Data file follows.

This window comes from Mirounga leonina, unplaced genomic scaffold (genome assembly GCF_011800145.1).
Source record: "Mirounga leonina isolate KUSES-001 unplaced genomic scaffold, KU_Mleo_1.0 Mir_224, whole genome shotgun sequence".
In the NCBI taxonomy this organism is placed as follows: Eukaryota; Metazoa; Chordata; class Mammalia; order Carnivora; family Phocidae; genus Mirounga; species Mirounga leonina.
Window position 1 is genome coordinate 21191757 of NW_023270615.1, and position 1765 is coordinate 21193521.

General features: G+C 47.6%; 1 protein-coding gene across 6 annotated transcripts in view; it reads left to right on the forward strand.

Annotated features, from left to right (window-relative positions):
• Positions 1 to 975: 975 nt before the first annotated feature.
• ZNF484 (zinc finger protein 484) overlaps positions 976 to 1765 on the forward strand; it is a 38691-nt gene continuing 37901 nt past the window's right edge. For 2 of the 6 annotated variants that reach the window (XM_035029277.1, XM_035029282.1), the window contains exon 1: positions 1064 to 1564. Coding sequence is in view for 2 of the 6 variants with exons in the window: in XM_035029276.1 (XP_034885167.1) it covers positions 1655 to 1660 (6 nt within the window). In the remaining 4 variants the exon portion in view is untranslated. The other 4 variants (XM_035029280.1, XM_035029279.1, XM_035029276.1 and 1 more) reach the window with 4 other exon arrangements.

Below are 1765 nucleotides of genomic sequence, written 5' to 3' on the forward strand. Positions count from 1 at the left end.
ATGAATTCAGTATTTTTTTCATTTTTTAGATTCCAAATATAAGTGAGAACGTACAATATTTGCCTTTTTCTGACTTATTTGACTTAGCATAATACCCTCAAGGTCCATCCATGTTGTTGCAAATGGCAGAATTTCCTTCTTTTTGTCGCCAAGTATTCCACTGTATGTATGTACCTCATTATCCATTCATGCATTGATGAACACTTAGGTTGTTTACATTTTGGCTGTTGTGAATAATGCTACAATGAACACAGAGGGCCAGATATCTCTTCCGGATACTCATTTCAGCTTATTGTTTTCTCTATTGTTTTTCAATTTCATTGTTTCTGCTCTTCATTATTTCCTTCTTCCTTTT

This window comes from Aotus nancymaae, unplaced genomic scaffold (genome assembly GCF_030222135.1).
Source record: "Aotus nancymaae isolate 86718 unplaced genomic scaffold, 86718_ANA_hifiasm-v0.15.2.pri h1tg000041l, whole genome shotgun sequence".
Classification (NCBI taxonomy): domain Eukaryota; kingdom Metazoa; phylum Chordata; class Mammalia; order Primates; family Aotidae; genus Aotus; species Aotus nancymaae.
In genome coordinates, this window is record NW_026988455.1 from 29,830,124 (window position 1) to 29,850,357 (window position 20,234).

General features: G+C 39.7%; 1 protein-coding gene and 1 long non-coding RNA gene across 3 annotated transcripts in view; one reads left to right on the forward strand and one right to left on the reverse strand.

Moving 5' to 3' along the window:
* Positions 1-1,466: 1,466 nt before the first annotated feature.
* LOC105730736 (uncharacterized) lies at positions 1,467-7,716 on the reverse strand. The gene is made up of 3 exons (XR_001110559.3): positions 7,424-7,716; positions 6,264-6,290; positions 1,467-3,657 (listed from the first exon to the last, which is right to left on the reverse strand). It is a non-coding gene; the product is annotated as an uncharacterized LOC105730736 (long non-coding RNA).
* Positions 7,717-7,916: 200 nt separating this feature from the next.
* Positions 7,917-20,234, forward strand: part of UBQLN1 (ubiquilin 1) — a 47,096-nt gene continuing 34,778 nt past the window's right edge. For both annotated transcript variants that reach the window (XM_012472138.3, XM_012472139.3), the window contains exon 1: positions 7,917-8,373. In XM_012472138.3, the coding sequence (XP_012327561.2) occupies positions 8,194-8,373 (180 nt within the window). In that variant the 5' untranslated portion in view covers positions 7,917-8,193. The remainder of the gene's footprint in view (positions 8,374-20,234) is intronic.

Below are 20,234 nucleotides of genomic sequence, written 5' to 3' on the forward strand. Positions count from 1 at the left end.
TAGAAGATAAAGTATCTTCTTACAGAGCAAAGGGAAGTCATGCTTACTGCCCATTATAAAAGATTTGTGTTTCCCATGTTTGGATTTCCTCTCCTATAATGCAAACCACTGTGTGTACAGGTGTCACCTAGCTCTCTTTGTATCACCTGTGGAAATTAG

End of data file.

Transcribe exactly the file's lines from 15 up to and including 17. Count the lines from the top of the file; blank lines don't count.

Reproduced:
General features: G+C 39.7%; 1 protein-coding gene and 1 long non-coding RNA gene across 3 annotated transcripts in view; one reads left to right on the forward strand and one right to left on the reverse strand.

Moving 5' to 3' along the window:
* Positions 1-1,466: 1,466 nt before the first annotated feature.